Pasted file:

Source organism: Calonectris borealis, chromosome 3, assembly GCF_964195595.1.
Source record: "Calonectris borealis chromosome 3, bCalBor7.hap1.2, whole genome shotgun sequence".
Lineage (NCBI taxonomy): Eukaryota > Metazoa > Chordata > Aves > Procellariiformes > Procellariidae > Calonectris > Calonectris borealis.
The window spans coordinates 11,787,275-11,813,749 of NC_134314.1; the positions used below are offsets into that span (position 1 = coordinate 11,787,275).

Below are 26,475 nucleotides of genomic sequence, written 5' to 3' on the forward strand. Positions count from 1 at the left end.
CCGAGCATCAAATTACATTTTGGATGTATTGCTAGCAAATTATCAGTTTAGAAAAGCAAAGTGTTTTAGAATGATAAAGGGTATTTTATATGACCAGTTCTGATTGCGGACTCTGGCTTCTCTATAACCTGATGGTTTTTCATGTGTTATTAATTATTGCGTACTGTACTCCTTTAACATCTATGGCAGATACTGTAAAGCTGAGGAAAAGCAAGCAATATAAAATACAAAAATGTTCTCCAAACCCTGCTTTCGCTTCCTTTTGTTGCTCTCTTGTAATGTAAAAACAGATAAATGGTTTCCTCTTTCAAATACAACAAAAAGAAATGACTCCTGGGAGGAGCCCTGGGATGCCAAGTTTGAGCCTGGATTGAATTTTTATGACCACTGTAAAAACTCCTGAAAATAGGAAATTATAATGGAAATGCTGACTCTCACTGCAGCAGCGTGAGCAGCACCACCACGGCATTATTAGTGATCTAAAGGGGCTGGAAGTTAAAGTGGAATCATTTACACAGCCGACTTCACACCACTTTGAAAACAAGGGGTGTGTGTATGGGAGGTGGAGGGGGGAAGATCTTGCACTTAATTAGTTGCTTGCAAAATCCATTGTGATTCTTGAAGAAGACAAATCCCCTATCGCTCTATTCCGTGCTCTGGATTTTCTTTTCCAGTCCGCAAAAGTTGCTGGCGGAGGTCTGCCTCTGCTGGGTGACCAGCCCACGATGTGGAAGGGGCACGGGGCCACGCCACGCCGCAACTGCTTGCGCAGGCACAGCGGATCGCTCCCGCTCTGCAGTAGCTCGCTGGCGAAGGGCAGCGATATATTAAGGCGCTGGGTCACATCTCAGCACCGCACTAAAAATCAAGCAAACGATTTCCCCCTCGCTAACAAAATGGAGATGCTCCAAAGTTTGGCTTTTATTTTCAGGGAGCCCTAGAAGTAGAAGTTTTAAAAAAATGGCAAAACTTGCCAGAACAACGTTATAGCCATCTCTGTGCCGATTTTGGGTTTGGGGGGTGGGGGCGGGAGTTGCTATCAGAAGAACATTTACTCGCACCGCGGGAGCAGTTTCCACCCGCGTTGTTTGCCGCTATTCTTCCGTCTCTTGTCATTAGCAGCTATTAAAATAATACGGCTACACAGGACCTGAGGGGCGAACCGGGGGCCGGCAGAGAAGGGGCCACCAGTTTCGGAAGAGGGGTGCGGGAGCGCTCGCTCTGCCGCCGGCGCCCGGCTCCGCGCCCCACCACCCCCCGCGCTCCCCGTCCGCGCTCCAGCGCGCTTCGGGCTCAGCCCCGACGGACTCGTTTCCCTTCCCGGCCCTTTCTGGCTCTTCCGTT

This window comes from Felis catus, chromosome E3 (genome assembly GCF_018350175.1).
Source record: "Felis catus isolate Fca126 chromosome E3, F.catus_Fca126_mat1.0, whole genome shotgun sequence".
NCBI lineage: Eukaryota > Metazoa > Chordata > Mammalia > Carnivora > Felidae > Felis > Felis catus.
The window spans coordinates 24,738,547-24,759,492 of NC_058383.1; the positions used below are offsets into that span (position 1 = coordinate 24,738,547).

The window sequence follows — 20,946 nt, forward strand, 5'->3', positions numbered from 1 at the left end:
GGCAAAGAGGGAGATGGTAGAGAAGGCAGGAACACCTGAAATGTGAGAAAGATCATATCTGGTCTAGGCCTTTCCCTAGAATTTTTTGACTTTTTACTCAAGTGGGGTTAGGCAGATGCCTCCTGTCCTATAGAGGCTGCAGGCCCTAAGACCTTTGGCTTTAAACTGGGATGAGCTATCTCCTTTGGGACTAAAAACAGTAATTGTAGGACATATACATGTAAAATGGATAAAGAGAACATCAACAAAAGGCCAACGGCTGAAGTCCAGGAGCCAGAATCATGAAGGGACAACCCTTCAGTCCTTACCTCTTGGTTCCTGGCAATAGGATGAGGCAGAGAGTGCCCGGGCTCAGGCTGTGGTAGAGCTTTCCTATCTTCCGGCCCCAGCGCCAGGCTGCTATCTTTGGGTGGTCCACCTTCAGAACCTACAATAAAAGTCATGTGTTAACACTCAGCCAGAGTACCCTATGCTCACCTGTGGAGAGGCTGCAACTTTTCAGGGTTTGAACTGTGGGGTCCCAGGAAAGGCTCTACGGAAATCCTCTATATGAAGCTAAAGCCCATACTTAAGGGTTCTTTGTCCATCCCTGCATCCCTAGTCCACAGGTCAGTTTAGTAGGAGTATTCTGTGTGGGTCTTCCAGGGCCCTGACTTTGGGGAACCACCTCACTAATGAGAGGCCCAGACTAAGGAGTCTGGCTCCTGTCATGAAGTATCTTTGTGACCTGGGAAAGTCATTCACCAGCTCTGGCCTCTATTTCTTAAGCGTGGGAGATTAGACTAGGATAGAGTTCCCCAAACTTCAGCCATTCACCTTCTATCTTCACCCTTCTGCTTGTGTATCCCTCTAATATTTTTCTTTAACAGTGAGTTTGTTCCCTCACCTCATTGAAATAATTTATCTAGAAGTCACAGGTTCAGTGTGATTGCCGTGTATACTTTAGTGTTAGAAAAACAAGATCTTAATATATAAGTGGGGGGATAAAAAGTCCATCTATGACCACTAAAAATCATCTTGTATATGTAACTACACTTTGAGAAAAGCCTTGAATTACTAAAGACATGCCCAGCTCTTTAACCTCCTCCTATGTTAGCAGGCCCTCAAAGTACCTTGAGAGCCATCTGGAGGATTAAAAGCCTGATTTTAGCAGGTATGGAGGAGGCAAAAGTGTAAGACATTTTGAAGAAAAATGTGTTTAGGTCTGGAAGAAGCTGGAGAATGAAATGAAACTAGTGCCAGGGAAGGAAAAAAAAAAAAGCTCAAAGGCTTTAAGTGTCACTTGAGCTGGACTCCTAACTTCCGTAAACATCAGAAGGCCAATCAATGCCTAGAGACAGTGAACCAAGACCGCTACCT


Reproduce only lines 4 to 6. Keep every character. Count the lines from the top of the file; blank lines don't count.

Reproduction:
The window spans coordinates 11,787,275-11,813,749 of NC_134314.1; the positions used below are offsets into that span (position 1 = coordinate 11,787,275).

Below are 26,475 nucleotides of genomic sequence, written 5' to 3' on the forward strand. Positions count from 1 at the left end.
CCGAGCATCAAATTACATTTTGGATGTATTGCTAGCAAATTATCAGTTTAGAAAAGCAAAGTGTTTTAGAATGATAAAGGGTATTTTATATGACCAGTTCTGATTGCGGACTCTGGCTTCTCTATAACCTGATGGTTTTTCATGTGTTATTAATTATTGCGTACTGTACTCCTTTAACATCTATGGCAGATACTGTAAAGCTGAGGAAAAGCAAGCAATATAAAATACAAAAATGTTCTCCAAACCCTGCTTTCGCTTCCTTTTGTTGCTCTCTTGTAATGTAAAAACAGATAAATGGTTTCCTCTTTCAAATACAACAAAAAGAAATGACTCCTGGGAGGAGCCCTGGGATGCCAAGTTTGAGCCTGGATTGAATTTTTATGACCACTGTAAAAACTCCTGAAAATAGGAAATTATAATGGAAATGCTGACTCTCACTGCAGCAGCGTGAGCAGCACCACCACGGCATTATTAGTGATCTAAAGGGGCTGGAAGTTAAAGTGGAATCATTTACACAGCCGACTTCACACCACTTTGAAAACAAGGGGTGTGTGTATGGGAGGTGGAGGGGGGAAGATCTTGCACTTAATTAGTTGCTTGCAAAATCCATTGTGATTCTTGAAGAAGACAAATCCCCTATCGCTCTATTCCGTGCTCTGGATTTTCTTTTCCAGTCCGCAAAAGTTGCTGGCGGAGGTCTGCCTCTGCTGGGTGACCAGCCCACGATGTGGAAGGGGCACGGGGCCACGCCACGCCGCAACTGCTTGCGCAGGCACAGCGGATCGCTCCCGCTCTGCAGTAGCTCGCTGGCGAAGGGCAGCGATATATTAAGGCGCTGGGTCACATCTCAGCACCGCACTAAAAATCAAGCAAACGATTTCCCCCTCGCTAACAAAATGGAGATGCTCCAAAGTTTGGCTTTTATTTTCAGGGAGCCCTAGAAGTAGAAGTTTTAAAAAAATGGCAAAACTTGCCAGAACAACGTTATAGCCATCTCTGTGCCGATTTTGGGTTTGGGGGGTGGGGGCGGGAGTTGCTATCAGAAGAACATTTACTCGCACCGCGGGAGCAGTTTCCACCCGCGTTGTTTGCCGCTATTCTTCCGTCTCTTGTCATTAGCAGCTATTAAAATAATACGGCTACACAGGACCTGAGGGGCGAACCGGGGGCCGGCAGAGAAGGGGCCACCAGTTTCGGAAGAGGGGTGCGGGAGCGCTCGCTCTGCCGCCGGCGCCCGGCTCCGCGCCCCACCACCCCCCGCGCTCCCCGTCCGCGCTCCAGCGCGCTTCGGGCTCAGCCCCGACGGACTCGTTTCCCTTCCCGGCCCTTTCTGGCTCTTCCGTT